Requirement for Abl kinases in T cell receptor signaling.
BACKGROUND: The c-Abl and Arg proteins comprise a unique family of nonreceptor tyrosine kinases that have been implicated in the regulation of cell proliferation and survival, cytoskeletal reorganization, cell migration, and the response to oxidative stress and DNA damage. Targeted deletion or mutation of c-Abl in mice results in a variety of immune system phenotypes, including splenic and thymic atrophy, lymphopenia, and an increased susceptibility to infection. However, despite the generation of these mice over a decade ago, little is known regarding the mechanisms responsible for these phenotypes or the immune-related consequences of ablation of both the c-Abl and Arg kinases, which are coexpressed in lymphoid tissues. RESULTS: Here, we report that T cell receptor (TCR) stimulation results in activation of the endogenous Abl kinases. We demonstrate that Zap70 and the transmembrane adaptor linker for activation of T cells (LAT) are targets of the Abl kinases, and that loss of Abl kinase activity reduces TCR-induced Zap70 phosphorylation at tyrosine 319. This correlates with diminished LAT tyrosine phosphorylation, as well as reduced tyrosine phosphorylation and recruitment of phospholipase Cgamma1 to LAT. Significantly, we show that Abl kinase activity is required for maximal signaling leading to transcription of the IL-2 promoter, as well as TCR-induced IL-2 production and proliferation of primary T cells. CONCLUSIONS: We conclude that the Abl kinases have a role in the regulation of TCR-mediated signal transduction leading to IL-2 production and cell proliferation.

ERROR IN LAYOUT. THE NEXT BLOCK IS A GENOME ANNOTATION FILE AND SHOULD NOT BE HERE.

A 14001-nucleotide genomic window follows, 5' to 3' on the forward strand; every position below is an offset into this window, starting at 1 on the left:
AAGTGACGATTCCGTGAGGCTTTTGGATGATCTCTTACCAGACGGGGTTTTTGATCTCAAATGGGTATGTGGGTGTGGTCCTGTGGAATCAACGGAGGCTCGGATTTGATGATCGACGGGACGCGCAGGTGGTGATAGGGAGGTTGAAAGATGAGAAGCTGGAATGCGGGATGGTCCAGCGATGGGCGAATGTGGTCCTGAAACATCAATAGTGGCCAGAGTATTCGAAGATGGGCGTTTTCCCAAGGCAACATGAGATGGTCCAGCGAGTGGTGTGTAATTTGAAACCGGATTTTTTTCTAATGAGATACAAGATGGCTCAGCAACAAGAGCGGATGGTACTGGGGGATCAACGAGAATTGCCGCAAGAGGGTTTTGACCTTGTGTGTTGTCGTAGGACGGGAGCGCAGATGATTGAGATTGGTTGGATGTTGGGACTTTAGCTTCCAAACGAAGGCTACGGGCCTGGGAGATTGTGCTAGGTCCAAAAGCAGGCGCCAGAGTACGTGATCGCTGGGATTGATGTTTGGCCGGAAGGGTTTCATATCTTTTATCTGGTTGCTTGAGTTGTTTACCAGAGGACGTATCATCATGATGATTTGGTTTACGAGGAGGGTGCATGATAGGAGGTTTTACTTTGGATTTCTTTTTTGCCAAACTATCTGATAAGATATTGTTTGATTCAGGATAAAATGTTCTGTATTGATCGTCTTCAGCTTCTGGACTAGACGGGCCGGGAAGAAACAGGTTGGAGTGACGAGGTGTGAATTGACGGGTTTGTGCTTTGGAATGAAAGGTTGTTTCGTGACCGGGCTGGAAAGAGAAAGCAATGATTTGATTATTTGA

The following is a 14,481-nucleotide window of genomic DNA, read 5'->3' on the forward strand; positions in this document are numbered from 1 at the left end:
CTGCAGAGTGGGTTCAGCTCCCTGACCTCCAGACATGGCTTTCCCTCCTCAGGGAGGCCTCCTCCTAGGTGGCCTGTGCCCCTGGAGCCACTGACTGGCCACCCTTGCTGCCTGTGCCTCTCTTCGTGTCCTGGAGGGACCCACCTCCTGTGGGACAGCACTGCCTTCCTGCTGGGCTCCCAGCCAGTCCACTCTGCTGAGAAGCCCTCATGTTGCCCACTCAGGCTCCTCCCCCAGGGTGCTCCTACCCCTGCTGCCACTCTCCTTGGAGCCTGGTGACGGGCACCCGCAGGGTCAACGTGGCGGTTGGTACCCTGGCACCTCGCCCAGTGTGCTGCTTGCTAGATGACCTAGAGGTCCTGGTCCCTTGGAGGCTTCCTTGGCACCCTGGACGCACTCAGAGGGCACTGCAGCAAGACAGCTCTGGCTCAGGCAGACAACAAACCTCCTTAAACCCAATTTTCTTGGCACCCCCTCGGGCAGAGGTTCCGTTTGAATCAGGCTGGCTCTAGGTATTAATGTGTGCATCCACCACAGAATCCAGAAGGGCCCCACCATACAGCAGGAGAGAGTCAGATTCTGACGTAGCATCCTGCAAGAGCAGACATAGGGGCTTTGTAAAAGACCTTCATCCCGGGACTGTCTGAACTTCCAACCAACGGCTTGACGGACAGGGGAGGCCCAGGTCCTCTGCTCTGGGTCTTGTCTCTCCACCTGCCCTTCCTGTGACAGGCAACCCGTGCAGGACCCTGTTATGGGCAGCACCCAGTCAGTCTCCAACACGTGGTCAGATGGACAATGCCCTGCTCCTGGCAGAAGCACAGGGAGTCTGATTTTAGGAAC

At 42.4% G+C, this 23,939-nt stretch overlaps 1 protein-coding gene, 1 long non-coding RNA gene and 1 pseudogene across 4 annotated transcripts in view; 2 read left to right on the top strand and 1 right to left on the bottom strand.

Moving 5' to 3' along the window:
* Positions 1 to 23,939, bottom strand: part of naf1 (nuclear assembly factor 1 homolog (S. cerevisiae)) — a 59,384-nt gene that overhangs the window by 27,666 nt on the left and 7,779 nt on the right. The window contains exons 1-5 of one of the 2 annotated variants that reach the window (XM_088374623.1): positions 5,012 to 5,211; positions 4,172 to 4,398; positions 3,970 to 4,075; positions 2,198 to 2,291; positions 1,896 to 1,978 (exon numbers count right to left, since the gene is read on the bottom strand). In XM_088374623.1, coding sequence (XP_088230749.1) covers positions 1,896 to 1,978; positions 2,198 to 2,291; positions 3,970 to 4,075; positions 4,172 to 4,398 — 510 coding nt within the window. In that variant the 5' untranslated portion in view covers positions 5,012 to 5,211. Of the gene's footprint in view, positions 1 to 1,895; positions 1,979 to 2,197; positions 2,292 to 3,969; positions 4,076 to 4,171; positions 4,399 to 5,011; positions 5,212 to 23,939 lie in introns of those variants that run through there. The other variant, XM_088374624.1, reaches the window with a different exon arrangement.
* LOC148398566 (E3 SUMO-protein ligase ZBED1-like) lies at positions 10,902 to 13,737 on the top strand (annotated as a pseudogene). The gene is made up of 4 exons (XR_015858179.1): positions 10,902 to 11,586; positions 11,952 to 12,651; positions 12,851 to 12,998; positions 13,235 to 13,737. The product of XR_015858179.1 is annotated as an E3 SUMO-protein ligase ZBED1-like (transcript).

Zipfel, PA; Zhang, W; Quiroz, M; Pendergast, AM
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